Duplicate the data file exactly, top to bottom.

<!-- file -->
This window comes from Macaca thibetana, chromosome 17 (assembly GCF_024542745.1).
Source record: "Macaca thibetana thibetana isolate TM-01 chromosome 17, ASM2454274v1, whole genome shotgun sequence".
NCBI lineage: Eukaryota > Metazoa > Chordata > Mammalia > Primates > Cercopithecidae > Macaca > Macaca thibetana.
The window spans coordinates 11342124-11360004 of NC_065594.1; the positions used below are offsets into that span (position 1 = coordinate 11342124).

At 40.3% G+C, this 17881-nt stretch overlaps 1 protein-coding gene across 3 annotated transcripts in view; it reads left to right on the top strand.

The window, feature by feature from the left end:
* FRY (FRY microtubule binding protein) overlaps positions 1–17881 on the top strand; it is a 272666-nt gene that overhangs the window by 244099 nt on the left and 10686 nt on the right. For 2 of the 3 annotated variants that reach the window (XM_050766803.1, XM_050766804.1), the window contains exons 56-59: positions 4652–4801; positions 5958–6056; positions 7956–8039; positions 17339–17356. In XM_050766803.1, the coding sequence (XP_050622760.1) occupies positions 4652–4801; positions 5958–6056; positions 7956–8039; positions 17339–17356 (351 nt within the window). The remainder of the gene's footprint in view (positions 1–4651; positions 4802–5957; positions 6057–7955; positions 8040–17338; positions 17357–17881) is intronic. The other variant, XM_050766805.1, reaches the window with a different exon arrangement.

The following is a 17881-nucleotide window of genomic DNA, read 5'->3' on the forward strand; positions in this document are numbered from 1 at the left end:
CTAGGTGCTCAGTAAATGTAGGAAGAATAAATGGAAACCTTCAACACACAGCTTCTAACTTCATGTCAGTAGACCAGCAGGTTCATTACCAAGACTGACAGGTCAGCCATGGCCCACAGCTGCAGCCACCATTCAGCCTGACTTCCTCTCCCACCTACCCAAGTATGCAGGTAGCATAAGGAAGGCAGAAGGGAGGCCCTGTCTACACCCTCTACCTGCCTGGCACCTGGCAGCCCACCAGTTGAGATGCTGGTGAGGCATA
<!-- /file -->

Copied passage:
This window comes from Macaca thibetana, chromosome 17 (assembly GCF_024542745.1).
Source record: "Macaca thibetana thibetana isolate TM-01 chromosome 17, ASM2454274v1, whole genome shotgun sequence".
NCBI lineage: Eukaryota > Metazoa > Chordata > Mammalia > Primates > Cercopithecidae > Macaca > Macaca thibetana.
The window spans coordinates 11342124-11360004 of NC_065594.1; the positions used below are offsets into that span (position 1 = coordinate 11342124).

At 40.3% G+C, this 17881-nt stretch overlaps 1 protein-coding gene across 3 annotated transcripts in view; it reads left to right on the top strand.

The window, feature by feature from the left end:
* FRY (FRY microtubule binding protein) overlaps positions 1–17881 on the top strand; it is a 272666-nt gene that overhangs the window by 244099 nt on the left and 10686 nt on the right. For 2 of the 3 annotated variants that reach the window (XM_050766803.1, XM_050766804.1), the window contains exons 56-59: positions 4652–4801; positions 5958–6056; positions 7956–8039; positions 17339–17356. In XM_050766803.1, the coding sequence (XP_050622760.1) occupies positions 4652–4801; positions 5958–6056; positions 7956–8039; positions 17339–17356 (351 nt within the window). The remainder of the gene's footprint in view (positions 1–4651; positions 4802–5957; positions 6057–7955; positions 8040–17338; positions 17357–17881) is intronic. The other variant, XM_050766805.1, reaches the window with a different exon arrangement.

The following is a 17881-nucleotide window of genomic DNA, read 5'->3' on the forward strand; positions in this document are numbered from 1 at the left end:
CTAGGTGCTCAGTAAATGTAGGAAGAATAAATGGAAACCTTCAACACACAGCTTCTAACTTCATGTCAGTAGACCAGCAGGTTCATTACCAAGACTGACAGGTCAGCCATGGCCCACAGCTGCAGCCACCATTCAGCCTGACTTCCTCTCCCACCTACCCAAGTATGCAGGTAGCATAAGGAAGGCAGAAGGGAGGCCCTGTCTACACCCTCTACCTGCCTGGCACCTGGCAGCCCACCAGTTGAGATGCTGGTGAGGCATA